Ben Lowry: Why I am now moving from being an EU ‘Out’ to an EU ‘In’

David Cameron, left, speaks with Irish PM Enda Kenny at meeting on sidelines of Brussels summit on Friday
David Cameron, left, speaks with Irish PM Enda Kenny at meeting on sidelines of Brussels summit on Friday

David Cameron is jubilant after his crunch EU summit.

It has been clear for months now that the prime minister was not aiming high in his re-negotiation.

It seemed that there was an early unspoken deal. London did not want to leave Europe and the big players in Europe did not want it to leave (not least because it is a significant net contributor to the EU budget).

He seemed to be having difficulties with smaller states but last night agreement was reached.

Mr Cameron long knew that few EU nations would agree to a major EU overhaul merely to facilitate Britain so what he needed was a fig leaf.

This week he got that, with modest agreements, for example to restrict benefits for recent arrivals from the EU.

Yet quite aside from the negotiations my own instincts on the EU have been moving from Out to In.

Five or so years ago I concluded that the cultural gulf between Britain and mainland Europe was too great and that the EU and the eurozone should become synonymous, as a more tightly bonded and smaller unit (ie losing non euro countries such as the UK and Denmark, but also countries ill-suited to the euro such as Greece).

This was not a Little Englander mentality: I have always enjoyed the romance of Europe, and have traversed it by plane, boat, rail, bus and car. I will always get a buzz out of stepping on a train in London and off in Paris. There are few places in the world that beat southwest France, or Spain.

But three key things have set us apart from the continent: being islands, being a nation that speaks the world’s pre-eminent language, and the Anglo Saxon individualism that was central to the explosive success of the United States (but that also leads to problems such as an underclass).

I have long thought the EU project is partly fuelled by the fantasy that nationalism can be wished away.

You only need to watch the Eurovision song contest to see that that is a pipe dream. No-one from Britain or Ireland watches Balkan states awarding high marks to other Balkan states, or likewise with Baltic states (or any other region) and thinks: those people are part of the same country as me.

That is what people need to feel for a superstate to hold together. It is ultimately what Californians feel about Mississippians or New Yorkers feel about Texans.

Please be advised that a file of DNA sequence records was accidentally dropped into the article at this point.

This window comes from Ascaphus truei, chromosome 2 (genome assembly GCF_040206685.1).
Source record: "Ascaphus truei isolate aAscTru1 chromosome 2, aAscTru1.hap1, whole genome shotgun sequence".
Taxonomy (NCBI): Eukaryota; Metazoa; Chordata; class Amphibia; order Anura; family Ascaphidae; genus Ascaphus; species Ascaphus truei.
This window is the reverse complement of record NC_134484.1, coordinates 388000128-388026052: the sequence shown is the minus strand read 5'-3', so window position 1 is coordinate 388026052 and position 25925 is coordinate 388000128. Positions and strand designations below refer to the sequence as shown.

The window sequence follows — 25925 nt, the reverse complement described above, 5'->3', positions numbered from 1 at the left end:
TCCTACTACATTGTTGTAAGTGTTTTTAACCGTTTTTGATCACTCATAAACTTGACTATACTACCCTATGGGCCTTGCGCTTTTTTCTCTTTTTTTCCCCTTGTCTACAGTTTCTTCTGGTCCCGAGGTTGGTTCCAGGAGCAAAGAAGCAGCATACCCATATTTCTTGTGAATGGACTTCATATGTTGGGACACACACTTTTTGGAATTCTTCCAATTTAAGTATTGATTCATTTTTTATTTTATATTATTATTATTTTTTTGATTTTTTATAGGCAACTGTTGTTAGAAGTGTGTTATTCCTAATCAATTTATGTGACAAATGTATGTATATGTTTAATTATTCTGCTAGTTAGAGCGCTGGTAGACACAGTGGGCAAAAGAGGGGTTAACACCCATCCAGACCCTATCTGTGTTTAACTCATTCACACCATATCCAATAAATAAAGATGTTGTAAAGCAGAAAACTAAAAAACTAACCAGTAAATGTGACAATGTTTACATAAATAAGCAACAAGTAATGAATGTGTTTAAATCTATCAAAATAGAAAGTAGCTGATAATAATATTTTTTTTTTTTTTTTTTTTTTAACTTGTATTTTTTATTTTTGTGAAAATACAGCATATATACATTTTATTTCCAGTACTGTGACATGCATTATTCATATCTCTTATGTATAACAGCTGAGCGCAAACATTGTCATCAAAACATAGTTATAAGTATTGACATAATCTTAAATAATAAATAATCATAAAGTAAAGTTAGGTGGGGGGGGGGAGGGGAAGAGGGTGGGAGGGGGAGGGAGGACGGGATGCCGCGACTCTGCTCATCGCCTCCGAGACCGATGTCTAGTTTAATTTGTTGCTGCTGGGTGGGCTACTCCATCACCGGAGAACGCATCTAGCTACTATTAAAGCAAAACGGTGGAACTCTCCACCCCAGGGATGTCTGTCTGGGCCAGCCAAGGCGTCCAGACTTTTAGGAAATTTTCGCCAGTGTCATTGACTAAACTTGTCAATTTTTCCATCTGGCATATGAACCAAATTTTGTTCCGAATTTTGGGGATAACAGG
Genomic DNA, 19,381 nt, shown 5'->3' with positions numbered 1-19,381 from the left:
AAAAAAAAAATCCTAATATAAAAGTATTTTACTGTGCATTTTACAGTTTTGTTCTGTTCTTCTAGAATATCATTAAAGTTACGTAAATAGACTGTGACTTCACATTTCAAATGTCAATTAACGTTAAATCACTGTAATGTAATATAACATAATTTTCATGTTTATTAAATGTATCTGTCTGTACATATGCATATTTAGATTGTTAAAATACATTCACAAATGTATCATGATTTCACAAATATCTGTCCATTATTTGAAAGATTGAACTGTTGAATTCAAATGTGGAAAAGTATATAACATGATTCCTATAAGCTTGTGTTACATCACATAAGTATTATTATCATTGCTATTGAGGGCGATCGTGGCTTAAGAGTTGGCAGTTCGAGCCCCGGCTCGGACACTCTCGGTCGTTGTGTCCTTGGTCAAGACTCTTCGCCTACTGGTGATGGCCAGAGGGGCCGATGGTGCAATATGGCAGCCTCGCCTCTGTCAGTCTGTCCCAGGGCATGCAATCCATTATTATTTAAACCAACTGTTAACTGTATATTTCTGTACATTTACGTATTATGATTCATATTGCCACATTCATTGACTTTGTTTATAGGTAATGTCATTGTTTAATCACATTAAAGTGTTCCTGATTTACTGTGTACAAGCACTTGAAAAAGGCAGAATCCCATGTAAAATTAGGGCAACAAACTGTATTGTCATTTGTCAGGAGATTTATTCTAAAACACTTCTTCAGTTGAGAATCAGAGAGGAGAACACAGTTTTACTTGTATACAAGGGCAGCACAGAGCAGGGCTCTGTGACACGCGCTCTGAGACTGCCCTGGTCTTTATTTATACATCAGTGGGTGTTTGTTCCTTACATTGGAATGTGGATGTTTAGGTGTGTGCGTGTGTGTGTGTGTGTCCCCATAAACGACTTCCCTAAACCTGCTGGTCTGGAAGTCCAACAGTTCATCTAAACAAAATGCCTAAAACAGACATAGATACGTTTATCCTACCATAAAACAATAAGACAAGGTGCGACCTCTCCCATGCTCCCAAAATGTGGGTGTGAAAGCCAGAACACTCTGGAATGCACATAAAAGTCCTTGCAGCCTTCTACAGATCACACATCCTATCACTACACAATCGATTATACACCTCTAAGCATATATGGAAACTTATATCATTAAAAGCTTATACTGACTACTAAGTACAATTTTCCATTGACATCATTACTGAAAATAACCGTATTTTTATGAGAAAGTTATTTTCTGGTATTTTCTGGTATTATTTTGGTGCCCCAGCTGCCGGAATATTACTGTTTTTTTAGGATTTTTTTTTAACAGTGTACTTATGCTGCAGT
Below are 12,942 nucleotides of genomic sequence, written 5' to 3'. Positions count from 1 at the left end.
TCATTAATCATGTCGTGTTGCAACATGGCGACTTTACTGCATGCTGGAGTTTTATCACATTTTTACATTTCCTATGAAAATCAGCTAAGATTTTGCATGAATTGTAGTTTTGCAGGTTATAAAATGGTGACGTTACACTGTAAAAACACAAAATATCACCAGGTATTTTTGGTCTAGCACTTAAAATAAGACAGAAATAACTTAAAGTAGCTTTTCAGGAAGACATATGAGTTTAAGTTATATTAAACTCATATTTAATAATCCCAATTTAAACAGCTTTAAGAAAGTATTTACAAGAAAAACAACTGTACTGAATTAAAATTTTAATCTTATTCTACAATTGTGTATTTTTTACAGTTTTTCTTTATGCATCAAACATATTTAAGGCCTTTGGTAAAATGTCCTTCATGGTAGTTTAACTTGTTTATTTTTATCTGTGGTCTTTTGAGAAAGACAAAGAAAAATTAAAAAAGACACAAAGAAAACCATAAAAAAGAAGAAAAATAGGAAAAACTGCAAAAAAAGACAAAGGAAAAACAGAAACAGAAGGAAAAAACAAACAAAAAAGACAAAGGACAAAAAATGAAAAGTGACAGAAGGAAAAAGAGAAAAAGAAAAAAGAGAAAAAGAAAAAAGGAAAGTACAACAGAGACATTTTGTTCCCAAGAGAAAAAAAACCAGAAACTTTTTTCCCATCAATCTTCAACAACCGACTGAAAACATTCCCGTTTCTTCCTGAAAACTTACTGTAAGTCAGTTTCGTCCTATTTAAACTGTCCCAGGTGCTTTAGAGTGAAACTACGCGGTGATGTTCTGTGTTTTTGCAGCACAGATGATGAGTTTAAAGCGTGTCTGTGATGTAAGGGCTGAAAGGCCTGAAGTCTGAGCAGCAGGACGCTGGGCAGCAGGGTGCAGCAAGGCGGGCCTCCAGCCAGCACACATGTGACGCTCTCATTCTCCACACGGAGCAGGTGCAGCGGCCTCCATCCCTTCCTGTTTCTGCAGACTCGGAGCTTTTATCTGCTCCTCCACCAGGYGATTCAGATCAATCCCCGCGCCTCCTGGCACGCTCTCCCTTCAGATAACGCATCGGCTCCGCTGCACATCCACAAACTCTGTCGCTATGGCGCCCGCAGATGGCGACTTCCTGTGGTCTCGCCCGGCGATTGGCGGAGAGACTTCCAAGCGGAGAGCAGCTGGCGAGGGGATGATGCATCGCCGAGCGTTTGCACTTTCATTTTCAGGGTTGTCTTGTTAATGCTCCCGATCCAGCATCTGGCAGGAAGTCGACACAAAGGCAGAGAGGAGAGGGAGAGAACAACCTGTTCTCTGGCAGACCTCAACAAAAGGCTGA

It is not what Belgians think about Greeks or Greeks think about Poles and so on.

You might say that the EU is not a superstate, but its architects want it to be. The euro currency is proof of that.

In fact the euro was a clever, albeit risky, ploy in that push. By plumping for monetary union first, some degree of fiscal union and political union was likely to follow, after which you have the characteristics of a state.

The post 2007 banking, debt and single currency crises were always going to mean either that the eurozone would have to bind together more closely or that the euro would break apart.

In that case the UK was set to be on an increasingly remote outer EU tier in any event (because there is no appetite to join the euro).

So it seemed to me that the EU should become a smaller group that has political (albeit loosely federal), fiscal (ie the same fundamental tax and spending framework) and monetary union.

Beyond that there would be a wider free trade area (encompassing countries such as Norway and Britain).

But increasingly I feel that we need to see how a number of things develop before we decide if we stay in the EU.

We need to see how relations between Nato and Russia pan out.

We need to see whether the euro does indeed survive.

We need to see if the waves of migration across the Mediterranean begin to die down (my suspicion is that they will get worse and worse, given the catastrophic increases in the world’s population and the disastrous global wealth imbalance, from which we benefit to an almost indecent extent).

We need to see if the terrifying Isis phenomenon is a blip (which I hope) or something more apocalyptic (which I fear).

We need to see if the EU is capable of responding to these challenges in any meaningful way or whether it is irrelevant amidst them.

It is sobering to think that exiting the EU is irreversible.

I am still unsure how I will vote but I am moving from being an EU Out to an EU In.

Or, more accurately, to an EU Not Out (For Now).

Ben Lowry: UK already in peril and Brexit could worsen


If the EU ever breaks apart, I wonder if it should be replaced by three or four blocs. We are told that in an age of globalisation nations need to pool together in trading or military alliances. Perhaps there would be a northern EU and a southern EU, of nations with similar values and fiscal instincts. Perhaps a Scandinavian Union.

Perhaps a British Isles bloc, of the UK and Irish Republic.

The two islands have a 70 million population and good relations with the Anglosphere. Given the rise of devolution, a more federal UK might in any event be coming.

An even more loosely federated five-part Britain-Ireland ought not to be a huge leap, given ever-improving London-Dublin relations. But it would in truth be inconceivable, given that people in the Republic recoil at the geographic term British Isles, let alone more.